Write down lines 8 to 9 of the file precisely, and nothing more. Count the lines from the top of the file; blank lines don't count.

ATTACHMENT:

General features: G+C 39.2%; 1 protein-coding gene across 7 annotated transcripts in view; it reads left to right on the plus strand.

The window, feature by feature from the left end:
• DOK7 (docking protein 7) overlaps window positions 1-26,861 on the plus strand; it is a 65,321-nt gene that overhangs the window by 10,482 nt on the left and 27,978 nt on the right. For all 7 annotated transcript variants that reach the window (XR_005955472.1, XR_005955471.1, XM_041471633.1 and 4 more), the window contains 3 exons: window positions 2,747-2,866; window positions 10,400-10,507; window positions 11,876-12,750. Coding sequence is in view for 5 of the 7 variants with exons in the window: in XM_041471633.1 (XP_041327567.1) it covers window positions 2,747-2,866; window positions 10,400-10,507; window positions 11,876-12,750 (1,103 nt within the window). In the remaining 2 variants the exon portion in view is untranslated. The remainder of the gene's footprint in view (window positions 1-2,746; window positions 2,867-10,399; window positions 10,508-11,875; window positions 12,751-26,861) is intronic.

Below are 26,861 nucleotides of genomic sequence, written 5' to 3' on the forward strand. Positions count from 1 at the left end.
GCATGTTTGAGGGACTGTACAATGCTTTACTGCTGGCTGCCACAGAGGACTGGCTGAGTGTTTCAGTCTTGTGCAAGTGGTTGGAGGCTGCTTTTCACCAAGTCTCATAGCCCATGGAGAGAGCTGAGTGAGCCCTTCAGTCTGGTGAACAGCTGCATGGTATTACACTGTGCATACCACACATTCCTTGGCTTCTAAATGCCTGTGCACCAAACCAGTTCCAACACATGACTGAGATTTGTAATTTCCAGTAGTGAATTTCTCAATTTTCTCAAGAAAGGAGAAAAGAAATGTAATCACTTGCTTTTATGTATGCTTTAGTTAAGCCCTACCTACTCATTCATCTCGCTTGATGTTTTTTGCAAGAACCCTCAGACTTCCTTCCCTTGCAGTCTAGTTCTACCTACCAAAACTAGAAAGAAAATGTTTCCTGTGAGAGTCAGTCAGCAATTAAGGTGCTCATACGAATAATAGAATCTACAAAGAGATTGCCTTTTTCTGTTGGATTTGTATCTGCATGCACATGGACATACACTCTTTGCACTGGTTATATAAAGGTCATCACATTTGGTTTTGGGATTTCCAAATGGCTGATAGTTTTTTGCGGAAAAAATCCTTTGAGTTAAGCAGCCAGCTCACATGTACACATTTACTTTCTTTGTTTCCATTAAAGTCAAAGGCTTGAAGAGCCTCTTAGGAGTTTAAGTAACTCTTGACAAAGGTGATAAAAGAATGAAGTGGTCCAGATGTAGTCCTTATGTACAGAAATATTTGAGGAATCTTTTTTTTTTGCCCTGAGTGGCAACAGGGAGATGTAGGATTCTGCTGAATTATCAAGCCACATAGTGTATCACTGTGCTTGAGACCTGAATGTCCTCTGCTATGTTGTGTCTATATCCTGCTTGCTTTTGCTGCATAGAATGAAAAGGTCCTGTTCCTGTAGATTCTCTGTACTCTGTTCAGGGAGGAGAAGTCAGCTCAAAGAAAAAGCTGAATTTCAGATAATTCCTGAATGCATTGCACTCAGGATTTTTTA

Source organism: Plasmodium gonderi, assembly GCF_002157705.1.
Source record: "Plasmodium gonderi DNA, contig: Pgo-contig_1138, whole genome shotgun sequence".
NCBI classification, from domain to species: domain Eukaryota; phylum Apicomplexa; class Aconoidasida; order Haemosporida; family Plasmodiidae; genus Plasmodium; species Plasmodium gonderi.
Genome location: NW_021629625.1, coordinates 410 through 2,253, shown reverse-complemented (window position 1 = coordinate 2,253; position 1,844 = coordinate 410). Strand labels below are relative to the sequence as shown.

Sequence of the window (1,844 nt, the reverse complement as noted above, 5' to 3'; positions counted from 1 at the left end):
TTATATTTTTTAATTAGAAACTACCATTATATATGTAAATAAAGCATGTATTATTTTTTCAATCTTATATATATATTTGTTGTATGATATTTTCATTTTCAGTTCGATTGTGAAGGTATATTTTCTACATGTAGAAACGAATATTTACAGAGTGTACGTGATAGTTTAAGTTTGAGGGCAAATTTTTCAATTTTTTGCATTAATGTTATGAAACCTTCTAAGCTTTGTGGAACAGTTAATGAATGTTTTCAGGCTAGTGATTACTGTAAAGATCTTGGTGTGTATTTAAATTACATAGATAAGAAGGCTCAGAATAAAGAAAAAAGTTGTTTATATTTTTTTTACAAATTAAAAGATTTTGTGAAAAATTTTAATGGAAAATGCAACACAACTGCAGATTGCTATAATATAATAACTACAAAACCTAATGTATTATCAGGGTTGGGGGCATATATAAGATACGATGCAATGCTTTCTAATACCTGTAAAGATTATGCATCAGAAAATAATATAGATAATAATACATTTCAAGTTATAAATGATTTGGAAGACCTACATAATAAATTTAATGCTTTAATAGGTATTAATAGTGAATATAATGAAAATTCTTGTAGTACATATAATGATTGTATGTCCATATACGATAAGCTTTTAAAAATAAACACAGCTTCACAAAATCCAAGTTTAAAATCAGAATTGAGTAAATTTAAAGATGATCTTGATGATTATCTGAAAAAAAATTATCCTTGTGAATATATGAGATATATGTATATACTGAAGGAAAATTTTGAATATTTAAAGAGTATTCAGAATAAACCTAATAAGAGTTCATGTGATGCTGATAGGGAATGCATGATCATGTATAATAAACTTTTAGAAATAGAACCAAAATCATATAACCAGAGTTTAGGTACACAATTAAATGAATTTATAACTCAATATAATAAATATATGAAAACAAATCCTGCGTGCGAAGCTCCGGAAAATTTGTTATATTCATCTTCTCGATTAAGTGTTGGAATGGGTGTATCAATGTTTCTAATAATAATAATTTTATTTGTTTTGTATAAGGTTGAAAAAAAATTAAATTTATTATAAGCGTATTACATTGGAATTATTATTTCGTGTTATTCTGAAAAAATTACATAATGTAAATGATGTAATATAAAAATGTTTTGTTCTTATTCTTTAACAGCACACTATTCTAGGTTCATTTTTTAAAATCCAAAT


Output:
NCBI classification, from domain to species: domain Eukaryota; phylum Apicomplexa; class Aconoidasida; order Haemosporida; family Plasmodiidae; genus Plasmodium; species Plasmodium gonderi.
Genome location: NW_021629625.1, coordinates 410 through 2,253, shown reverse-complemented (window position 1 = coordinate 2,253; position 1,844 = coordinate 410). Strand labels below are relative to the sequence as shown.